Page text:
Lose a Job or Spouse? Protect Your Credit Score and Report
Losing a job or a spouse to divorce or death is extremely hard.
That hardship shouldn’t be made worse due to a dropping credit score. Unfortunately, that is exactly what can happen and does happen to thousands of people every month. By being proactive, you can protect yourself and your credit score after a major life change.
After the loss of a spouse due to death, the last thing anyone feels like doing is taking care of the financial red tape. So ask for help from a family member, friend or even a professional so that what needs done won’t be put off until it is too late.
Accounts shared with the deceased cannot be renegotiated for better terms.
The accounts will have to be opened under only your name. Unfortunately, if your credit is already bad, this can cause a problem due to the lender not being willing to extend credit to only you. For this reason, it is very important to maintain some credit in your name throughout life. However, if the account is extremely close to being paid off, within 2-3 months, contact the lender and ask to pay off the debt and close the account.
Accounts under only the deceased name will have to be looked at on a case to case basis.
For instance, accounts like credit cards that have insurance protection may be paid in full upon death. Phone, electric and other utilities will need to be closed as soon as possible and new accounts opened in your name. The old accounts can usually be paid off in a given amount of time, but the new record of timely bill payment in your name will boost your credit score.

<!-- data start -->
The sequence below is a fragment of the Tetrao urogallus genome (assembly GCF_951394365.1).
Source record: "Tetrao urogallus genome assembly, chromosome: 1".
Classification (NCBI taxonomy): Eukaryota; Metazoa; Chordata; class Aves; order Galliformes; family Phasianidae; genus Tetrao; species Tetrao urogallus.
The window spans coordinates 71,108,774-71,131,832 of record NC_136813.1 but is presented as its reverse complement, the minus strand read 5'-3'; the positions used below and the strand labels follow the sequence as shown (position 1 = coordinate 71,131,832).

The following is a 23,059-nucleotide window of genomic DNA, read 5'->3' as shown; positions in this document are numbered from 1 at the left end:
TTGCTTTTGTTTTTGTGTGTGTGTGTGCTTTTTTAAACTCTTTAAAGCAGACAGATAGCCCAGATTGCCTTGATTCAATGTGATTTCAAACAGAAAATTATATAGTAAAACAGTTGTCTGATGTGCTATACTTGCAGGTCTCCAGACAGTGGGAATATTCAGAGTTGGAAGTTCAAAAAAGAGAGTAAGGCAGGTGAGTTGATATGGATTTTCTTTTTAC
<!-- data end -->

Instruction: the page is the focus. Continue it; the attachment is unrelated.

When you lose a spouse to divorce, things can be much uglier and even criminal so you must take steps to insure your financial well being and credit score. You should contact all three of the credit reporting agencies and put your new contact information in you credit reports. This will help in separating your financial transactions from your spouse’s transactions. Accounts that are shared with the divorcing spouse should be closed and paid off quickly, but you may need a lawyer to do so.
Prevent your spouse from intentionally causing you financial and credit score ruin.
Secure your mail either through the post office or diligently watching for it to prevent the theft and use of pre-approved credit cards and other items. LifeLock can also be considered to provide unwavering security of your social security number so that your soon to be gone spouse doesn’t steal your identity and hijack your credit.
Losing a job can be quite a financial problem, but it doesn’t have to be as bad as when you do nothing.
Be brave and talk to lenders about your situation. If you have a good credit report and credit score, payments can probably be reduced or even extended until you have another job. Creditors are in the business of making money after all, and they don’t want you to just give up on making the payments.
Everyone should ask yearly to have a copy of their credit reports from the three credit reporting companies and check it for errors. Federal law states that the companies must give a free credit report once every twelve months.
However, it is always a good idea to check the reports when the hardship of a major life event happens also. Knowing your credit score and what your credit reports say about you will help in dealing with creditors.